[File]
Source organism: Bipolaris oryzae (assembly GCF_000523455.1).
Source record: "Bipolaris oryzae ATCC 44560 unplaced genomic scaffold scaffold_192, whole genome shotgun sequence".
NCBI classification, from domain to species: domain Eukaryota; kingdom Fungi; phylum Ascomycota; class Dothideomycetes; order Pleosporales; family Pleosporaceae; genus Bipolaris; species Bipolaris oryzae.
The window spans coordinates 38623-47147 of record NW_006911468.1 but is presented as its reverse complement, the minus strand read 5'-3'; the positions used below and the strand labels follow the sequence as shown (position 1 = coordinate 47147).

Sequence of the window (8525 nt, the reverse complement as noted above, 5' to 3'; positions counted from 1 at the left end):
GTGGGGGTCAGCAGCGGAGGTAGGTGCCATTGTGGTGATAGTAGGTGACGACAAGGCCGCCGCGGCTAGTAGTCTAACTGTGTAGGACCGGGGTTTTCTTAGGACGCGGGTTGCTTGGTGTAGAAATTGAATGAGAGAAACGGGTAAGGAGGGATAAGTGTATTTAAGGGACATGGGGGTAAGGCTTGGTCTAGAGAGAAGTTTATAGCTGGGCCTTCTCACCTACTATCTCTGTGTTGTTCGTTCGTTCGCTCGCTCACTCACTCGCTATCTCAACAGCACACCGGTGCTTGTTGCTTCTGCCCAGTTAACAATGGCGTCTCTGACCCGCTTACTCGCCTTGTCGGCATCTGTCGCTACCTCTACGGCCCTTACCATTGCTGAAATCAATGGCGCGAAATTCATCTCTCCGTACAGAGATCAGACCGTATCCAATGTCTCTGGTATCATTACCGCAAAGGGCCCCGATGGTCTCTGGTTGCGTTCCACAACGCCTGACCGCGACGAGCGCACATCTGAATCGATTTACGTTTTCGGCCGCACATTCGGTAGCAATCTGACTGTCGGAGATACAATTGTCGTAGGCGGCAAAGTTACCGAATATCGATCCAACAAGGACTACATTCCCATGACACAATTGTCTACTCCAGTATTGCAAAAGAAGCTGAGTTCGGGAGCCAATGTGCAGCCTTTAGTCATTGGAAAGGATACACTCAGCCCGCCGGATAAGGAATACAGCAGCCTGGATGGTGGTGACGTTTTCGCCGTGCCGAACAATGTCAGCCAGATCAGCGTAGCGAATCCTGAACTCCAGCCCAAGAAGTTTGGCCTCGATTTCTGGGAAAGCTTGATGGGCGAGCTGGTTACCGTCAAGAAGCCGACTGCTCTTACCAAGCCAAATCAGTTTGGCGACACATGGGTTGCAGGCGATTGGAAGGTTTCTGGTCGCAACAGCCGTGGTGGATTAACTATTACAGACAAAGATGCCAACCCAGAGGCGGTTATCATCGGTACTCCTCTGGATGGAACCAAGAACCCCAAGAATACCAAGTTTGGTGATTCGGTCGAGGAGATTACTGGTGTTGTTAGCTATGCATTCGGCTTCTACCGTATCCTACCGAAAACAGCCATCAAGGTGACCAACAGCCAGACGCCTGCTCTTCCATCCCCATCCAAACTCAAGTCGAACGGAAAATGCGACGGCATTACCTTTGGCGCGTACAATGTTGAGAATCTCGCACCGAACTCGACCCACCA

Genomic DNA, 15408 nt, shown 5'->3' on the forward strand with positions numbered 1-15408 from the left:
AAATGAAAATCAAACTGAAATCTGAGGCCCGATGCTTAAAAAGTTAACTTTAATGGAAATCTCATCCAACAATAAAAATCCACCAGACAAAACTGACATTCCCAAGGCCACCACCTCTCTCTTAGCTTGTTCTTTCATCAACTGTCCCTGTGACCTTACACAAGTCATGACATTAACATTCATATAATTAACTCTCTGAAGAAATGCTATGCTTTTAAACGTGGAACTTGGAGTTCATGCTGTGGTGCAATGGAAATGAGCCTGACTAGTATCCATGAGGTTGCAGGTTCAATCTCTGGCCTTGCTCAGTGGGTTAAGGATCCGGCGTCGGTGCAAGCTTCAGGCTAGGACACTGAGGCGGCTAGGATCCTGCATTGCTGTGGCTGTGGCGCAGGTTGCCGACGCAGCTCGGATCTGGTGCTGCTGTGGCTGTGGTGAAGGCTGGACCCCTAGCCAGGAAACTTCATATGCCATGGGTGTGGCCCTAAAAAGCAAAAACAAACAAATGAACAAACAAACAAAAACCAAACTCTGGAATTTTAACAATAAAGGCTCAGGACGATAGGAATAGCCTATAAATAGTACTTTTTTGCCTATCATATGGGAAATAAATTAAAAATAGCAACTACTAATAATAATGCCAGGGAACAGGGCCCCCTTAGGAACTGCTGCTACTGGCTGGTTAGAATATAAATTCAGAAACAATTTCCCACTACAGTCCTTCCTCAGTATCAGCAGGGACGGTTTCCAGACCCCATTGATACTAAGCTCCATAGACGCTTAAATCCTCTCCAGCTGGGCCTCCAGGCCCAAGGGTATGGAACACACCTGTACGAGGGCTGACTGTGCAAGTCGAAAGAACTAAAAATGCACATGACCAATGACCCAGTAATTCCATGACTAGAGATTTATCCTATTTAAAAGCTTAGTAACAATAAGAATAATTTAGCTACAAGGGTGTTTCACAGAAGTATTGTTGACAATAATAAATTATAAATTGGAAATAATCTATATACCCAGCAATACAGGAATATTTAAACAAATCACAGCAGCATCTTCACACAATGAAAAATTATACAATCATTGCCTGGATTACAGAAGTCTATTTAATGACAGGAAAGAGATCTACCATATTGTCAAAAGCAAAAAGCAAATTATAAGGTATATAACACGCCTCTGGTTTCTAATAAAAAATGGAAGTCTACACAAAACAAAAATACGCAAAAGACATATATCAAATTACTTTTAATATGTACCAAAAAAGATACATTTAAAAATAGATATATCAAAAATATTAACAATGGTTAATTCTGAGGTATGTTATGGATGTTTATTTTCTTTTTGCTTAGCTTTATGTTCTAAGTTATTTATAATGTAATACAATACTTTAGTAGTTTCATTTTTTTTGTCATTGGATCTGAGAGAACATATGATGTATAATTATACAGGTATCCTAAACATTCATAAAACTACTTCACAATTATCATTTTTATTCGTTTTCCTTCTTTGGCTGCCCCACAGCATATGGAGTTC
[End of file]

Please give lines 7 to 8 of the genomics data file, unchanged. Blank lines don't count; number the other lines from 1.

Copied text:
Genomic DNA, 15408 nt, shown 5'->3' on the forward strand with positions numbered 1-15408 from the left:
AAATGAAAATCAAACTGAAATCTGAGGCCCGATGCTTAAAAAGTTAACTTTAATGGAAATCTCATCCAACAATAAAAATCCACCAGACAAAACTGACATTCCCAAGGCCACCACCTCTCTCTTAGCTTGTTCTTTCATCAACTGTCCCTGTGACCTTACACAAGTCATGACATTAACATTCATATAATTAACTCTCTGAAGAAATGCTATGCTTTTAAACGTGGAACTTGGAGTTCATGCTGTGGTGCAATGGAAATGAGCCTGACTAGTATCCATGAGGTTGCAGGTTCAATCTCTGGCCTTGCTCAGTGGGTTAAGGATCCGGCGTCGGTGCAAGCTTCAGGCTAGGACACTGAGGCGGCTAGGATCCTGCATTGCTGTGGCTGTGGCGCAGGTTGCCGACGCAGCTCGGATCTGGTGCTGCTGTGGCTGTGGTGAAGGCTGGACCCCTAGCCAGGAAACTTCATATGCCATGGGTGTGGCCCTAAAAAGCAAAAACAAACAAATGAACAAACAAACAAAAACCAAACTCTGGAATTTTAACAATAAAGGCTCAGGACGATAGGAATAGCCTATAAATAGTACTTTTTTGCCTATCATATGGGAAATAAATTAAAAATAGCAACTACTAATAATAATGCCAGGGAACAGGGCCCCCTTAGGAACTGCTGCTACTGGCTGGTTAGAATATAAATTCAGAAACAATTTCCCACTACAGTCCTTCCTCAGTATCAGCAGGGACGGTTTCCAGACCCCATTGATACTAAGCTCCATAGACGCTTAAATCCTCTCCAGCTGGGCCTCCAGGCCCAAGGGTATGGAACACACCTGTACGAGGGCTGACTGTGCAAGTCGAAAGAACTAAAAATGCACATGACCAATGACCCAGTAATTCCATGACTAGAGATTTATCCTATTTAAAAGCTTAGTAACAATAAGAATAATTTAGCTACAAGGGTGTTTCACAGAAGTATTGTTGACAATAATAAATTATAAATTGGAAATAATCTATATACCCAGCAATACAGGAATATTTAAACAAATCACAGCAGCATCTTCACACAATGAAAAATTATACAATCATTGCCTGGATTACAGAAGTCTATTTAATGACAGGAAAGAGATCTACCATATTGTCAAAAGCAAAAAGCAAATTATAAGGTATATAACACGCCTCTGGTTTCTAATAAAAAATGGAAGTCTACACAAAACAAAAATACGCAAAAGACATATATCAAATTACTTTTAATATGTACCAAAAAAGATACATTTAAAAATAGATATATCAAAAATATTAACAATGGTTAATTCTGAGGTATGTTATGGATGTTTATTTTCTTTTTGCTTAGCTTTATGTTCTAAGTTATTTATAATGTAATACAATACTTTAGTAGTTTCATTTTTTTTGTCATTGGATCTGAGAGAACATATGATGTATAATTATACAGGTATCCTAAACATTCATAAAACTACTTCACAATTATCATTTTTATTCGTTTTCCTTCTTTGGCTGCCCCACAGCATATGGAGTTC